Just for fun, every month we change the cover image on our various social media platforms. When the podcast launched in early 2018, we mainly featured F/A-18s and F-16s—aircraft I’d flown and had readily-available photos of—but it did not take long for equal opportunity to creep in and soon we featured other airplanes, helicopters, even foreign aircraft that are (or once were) our adversaries.
For October 2019 my team provided an image by listener Piotr Soloducha of a Polish Air Force MiG-29 for the month’s feature. The Fulcrum had an interesting design painted on its topside that some in our audience suggested, tongue-in-cheek, was a “target.” It was an intricate design but I gave it no thought, truthfully.
The following month I received a long and detailed email, replete with photographs, from Lukasz Paluszek of Poland. Upon reading the delightful email I asked if I could feature the contents on the podcast website. Lukasz readily agreed and the following, slightly edited article is reproduced with his permission.
I just wanted to write a few words about the seemingly standard aviation photo of the MiG- 29 posted on the FPP YouTube channel. For me it strikes a chord and sends a powerful message.
It is a Polish Air Force aircraft as can be seen by the red-white checkerboard on the vertical stabilizer, but what is so special about the photo and the airplane is the emblem painted on the fuselage. In the low-visibility grey and white it is not especially discernible but the original emblem depicts a red, squarish peasant hat with two crossed scythes overlaid on red and white stripes and blue stars. Sound like the ‘Stars and Stripes?’ Indeed, they are.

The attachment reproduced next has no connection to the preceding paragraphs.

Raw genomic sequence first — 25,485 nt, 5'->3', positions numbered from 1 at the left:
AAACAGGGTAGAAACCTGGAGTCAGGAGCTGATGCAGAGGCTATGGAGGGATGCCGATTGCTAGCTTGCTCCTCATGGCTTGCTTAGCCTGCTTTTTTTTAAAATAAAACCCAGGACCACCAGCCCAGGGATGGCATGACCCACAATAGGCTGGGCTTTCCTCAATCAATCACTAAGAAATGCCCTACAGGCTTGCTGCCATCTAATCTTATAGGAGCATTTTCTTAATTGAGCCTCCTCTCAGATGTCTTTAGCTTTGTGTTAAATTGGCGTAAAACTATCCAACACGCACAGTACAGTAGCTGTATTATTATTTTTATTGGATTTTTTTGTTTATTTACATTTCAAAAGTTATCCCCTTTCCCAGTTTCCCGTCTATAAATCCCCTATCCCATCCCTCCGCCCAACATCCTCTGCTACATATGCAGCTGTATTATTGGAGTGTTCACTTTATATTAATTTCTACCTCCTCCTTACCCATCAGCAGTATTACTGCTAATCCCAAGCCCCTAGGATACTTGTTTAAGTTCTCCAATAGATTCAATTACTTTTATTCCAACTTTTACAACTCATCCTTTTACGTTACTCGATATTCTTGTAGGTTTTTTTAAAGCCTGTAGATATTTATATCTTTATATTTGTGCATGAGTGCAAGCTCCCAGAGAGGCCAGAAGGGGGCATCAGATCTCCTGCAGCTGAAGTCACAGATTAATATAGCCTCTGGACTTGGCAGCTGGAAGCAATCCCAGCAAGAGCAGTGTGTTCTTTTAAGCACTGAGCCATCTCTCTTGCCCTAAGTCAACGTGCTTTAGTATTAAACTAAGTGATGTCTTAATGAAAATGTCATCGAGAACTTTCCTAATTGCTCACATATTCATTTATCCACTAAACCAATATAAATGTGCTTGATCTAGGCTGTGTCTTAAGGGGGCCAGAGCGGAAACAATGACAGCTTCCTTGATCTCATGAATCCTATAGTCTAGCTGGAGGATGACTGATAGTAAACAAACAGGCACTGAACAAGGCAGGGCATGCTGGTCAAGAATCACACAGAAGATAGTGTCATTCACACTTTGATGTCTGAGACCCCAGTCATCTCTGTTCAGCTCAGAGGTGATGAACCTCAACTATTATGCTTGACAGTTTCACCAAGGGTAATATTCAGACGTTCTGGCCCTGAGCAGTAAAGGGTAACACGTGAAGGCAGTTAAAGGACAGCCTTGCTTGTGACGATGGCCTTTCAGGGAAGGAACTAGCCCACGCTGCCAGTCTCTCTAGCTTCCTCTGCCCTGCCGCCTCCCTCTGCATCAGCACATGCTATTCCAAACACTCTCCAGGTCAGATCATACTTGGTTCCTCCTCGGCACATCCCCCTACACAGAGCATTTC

So, what is the flag of the United States of America doing on a Soviet-built MiG-29 belonging to the Polish Air Force?
To properly tell the complete story we have to go back 250 years to the end of the 18th century.
After centuries of greatness, Poland had been subjugated by its three mighty neighbors—the Prussian, Russian, and Austro-Hungarian Empires—and thus, literally wiped off maps for the next 150 years. All forms of resistance by the oppressed were brutally stifled and many of those who rebelled against the occupiers fled the county or faced death.
Among those who fled was a young military engineer named Tadeusz Kosciuszko who arrived in North America and later fought in the American Revolution along with other freedom fighters. TK achieved fame by designing fortifications that helped ensure victory in the battle of Saratoga. He also fortified West Point.
After his successes on American soil, TK returned to occupied Poland and organized a rebellion against Russian oppressors. His army comprised regular units as well as peasants who wore their traditional robes instead of uniforms and were armed with the tools of their trade—scythes. The peasants also wore a distinctive red, square-shaped hat.
TK was gravely wounded in battle and was imprisoned. The rebellion failed. Released two years later, TK was a broken man who eventually died in exile in Switzerland.